Sprite observations from the space shuttle during the Mediterranean Israeli dust experiment (MEIDEX)

Department of Geophysics and Planetary Sciences, Tel-Aviv University, Tel-Aviv 69978, Israel
Journal of Atmospheric and Solar-Terrestrial Physics (Impact Factor: 1.42). 01/2003; DOI: 10.1016/S1364-6826(02)00332-2

ABSTRACT The Mediterranean Israeli dust experiment (MEIDEX) flew on-board the space shuttle in winter 2003, in a 39°-inclination orbit for 16 days, passing over the major thunderstorm regions on Earth. The primary science instrument of the MEIDEX payload is a Xybion IMC-201 image-intensified radiometric camera with six narrow band filters, boresighted with a wide-FOV color video camera. During the nightside of the orbit there will be dedicated observations toward the Earth's limb above areas of active thunderstorms, in an effort to image transient luminous events (TLEs) from space. Optical observations from space will be conducted with the filter that matches the observed wide peak centered at that typifies red sprites, and also with the 380 and filters for recording blue jets. Observations will consist of a continuous recording of the Earth's limb, from the direction of the dusk terminator towards the nightside. Areas of high convective activity will be forecasted and uplinked to the crew before the observation. The astronaut will direct the camera toward areas with lightning activity, observed visually through the windows and on monitors in the crew cabin. Simultaneously with the optical observations from space, dedicated ground measurements will be conducted on a global scale. Two field sites in the Negev Desert in Israel will be used to collect electromagnetic data in the ELF and VLF frequency range. Additional ground stations in Germany, Hungary, USA, Antarctica, Chile, South Africa, Australia, Taiwan and Japan will also record Schumann resonance and VLF signals. The coordinated measurements from various locations on Earth and from space will enable us to triangulate the location and determine the polarity and charge moment of the parent lightning of the optically observed TLEs. The success of the campaign will further clarify the geographical distribution of Sprites, Elves and Jets.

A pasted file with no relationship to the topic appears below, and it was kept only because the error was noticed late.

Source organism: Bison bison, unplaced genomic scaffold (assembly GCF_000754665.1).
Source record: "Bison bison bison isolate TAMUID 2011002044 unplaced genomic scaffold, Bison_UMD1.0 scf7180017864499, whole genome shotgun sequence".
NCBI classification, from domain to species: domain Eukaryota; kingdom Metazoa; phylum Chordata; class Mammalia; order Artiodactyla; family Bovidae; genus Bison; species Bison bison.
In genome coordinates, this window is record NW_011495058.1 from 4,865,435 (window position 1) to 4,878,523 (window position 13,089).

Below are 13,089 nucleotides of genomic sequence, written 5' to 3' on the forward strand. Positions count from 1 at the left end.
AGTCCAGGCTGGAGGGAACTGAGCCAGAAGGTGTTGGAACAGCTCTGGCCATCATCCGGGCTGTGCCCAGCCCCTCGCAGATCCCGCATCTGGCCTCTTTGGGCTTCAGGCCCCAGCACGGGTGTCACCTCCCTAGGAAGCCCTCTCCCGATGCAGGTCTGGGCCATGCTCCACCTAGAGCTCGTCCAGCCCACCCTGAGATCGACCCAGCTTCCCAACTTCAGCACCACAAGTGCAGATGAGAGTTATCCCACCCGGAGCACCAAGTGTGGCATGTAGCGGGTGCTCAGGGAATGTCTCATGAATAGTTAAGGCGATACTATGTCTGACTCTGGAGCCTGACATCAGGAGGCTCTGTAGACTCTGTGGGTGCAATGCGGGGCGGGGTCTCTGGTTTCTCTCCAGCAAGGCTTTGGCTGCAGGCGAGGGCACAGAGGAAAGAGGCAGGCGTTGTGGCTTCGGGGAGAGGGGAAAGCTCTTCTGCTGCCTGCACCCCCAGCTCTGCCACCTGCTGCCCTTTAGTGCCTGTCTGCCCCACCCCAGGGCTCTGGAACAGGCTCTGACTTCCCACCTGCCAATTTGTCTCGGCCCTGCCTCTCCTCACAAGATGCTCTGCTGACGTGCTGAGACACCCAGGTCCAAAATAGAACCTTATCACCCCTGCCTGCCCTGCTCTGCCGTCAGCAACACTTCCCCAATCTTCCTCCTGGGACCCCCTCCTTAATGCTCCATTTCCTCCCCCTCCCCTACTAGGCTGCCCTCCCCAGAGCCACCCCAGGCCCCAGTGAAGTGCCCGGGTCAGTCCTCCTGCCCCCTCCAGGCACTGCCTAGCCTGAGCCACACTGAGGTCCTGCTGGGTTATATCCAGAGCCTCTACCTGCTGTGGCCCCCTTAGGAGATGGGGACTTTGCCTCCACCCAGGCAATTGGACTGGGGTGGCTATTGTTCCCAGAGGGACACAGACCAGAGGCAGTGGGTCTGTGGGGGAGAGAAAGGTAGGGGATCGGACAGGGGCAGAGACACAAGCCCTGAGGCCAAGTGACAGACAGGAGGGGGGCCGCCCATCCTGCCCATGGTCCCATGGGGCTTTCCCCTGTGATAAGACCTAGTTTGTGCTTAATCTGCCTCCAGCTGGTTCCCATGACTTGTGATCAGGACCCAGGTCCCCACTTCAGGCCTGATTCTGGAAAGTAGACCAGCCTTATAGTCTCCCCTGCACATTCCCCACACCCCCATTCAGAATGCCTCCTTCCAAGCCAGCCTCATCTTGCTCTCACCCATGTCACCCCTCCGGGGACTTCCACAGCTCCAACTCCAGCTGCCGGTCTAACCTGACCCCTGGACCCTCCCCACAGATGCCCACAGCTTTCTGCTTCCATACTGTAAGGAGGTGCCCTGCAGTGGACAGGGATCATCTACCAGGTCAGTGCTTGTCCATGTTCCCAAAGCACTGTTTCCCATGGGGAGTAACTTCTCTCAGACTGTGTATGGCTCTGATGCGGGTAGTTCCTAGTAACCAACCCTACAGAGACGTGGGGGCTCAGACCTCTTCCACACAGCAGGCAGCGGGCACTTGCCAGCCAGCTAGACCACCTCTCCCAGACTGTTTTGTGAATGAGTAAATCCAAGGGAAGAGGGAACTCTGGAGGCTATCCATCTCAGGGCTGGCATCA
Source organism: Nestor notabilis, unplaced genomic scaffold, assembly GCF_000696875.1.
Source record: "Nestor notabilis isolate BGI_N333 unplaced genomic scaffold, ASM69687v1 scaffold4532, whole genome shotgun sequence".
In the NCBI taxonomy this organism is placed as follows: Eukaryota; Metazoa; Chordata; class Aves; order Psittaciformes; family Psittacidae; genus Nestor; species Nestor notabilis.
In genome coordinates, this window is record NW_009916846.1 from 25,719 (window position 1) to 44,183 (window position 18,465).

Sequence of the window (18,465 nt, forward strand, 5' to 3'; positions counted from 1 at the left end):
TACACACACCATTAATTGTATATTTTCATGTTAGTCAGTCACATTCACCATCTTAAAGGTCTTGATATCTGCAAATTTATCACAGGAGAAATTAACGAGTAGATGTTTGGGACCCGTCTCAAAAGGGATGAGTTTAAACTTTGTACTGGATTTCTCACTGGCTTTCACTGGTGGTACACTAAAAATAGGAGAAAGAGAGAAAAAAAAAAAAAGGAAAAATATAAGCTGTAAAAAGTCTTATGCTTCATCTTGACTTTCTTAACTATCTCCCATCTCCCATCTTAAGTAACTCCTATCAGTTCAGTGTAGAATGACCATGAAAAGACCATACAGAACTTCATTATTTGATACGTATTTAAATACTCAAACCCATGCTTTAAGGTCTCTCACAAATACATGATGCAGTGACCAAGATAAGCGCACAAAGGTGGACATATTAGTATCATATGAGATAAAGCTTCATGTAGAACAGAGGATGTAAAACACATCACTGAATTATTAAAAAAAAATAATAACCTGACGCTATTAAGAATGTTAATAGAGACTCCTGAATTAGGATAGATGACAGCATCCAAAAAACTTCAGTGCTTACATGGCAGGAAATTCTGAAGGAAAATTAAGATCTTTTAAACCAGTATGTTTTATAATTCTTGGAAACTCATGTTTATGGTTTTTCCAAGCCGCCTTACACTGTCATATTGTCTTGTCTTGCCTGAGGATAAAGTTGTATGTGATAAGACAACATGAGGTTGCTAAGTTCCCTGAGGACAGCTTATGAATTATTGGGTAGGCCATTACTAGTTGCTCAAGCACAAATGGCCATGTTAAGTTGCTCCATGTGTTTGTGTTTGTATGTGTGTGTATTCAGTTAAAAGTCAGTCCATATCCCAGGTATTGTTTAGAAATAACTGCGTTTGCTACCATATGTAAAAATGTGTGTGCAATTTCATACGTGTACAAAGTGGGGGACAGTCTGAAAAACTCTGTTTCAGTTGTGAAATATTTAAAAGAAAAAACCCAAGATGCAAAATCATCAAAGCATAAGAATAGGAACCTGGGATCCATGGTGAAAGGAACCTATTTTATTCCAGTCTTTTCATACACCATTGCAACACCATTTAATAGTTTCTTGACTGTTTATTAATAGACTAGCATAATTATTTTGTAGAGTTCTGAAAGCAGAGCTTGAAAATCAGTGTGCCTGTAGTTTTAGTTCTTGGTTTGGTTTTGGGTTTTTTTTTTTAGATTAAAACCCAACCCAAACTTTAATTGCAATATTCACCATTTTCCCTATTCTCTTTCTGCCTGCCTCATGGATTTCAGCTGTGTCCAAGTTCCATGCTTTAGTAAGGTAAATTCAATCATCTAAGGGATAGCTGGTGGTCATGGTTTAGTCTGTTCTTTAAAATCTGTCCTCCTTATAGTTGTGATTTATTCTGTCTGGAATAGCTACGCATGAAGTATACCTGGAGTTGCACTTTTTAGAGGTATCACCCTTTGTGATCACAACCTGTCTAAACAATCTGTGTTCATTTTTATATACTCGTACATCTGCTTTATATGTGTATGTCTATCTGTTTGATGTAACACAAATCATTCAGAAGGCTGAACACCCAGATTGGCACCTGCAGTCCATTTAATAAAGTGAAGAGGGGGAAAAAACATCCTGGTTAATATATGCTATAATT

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    ABSTRACT: Sprites are a very fascinating member of the huge and varied family of Transient Luminous Events (TLEs), sometimes called also "high-altitude lightning". Topic of extensive scientific research in the past decade, they are thought to be an interesting addition to the tropospheric lightning activity and an important participant in affecting the global atmospheric electric circuit and atmospheric circulation. Several theories have tried to explain the strange nature of sprites though there are still many unanswered question waiting to be uncovered. The present paper summarizes the known facts related to sprites according to the existing literature in the field of sprite research. The physical and optical properties of sprites are revealed as well as the physical mechanisms for their generation. The methods of detection are briefly introduced and some concepts of the numerical modeling of sprites are given. An attention is paid also to the characteristics of sprite-parent lightning and thunderstorms.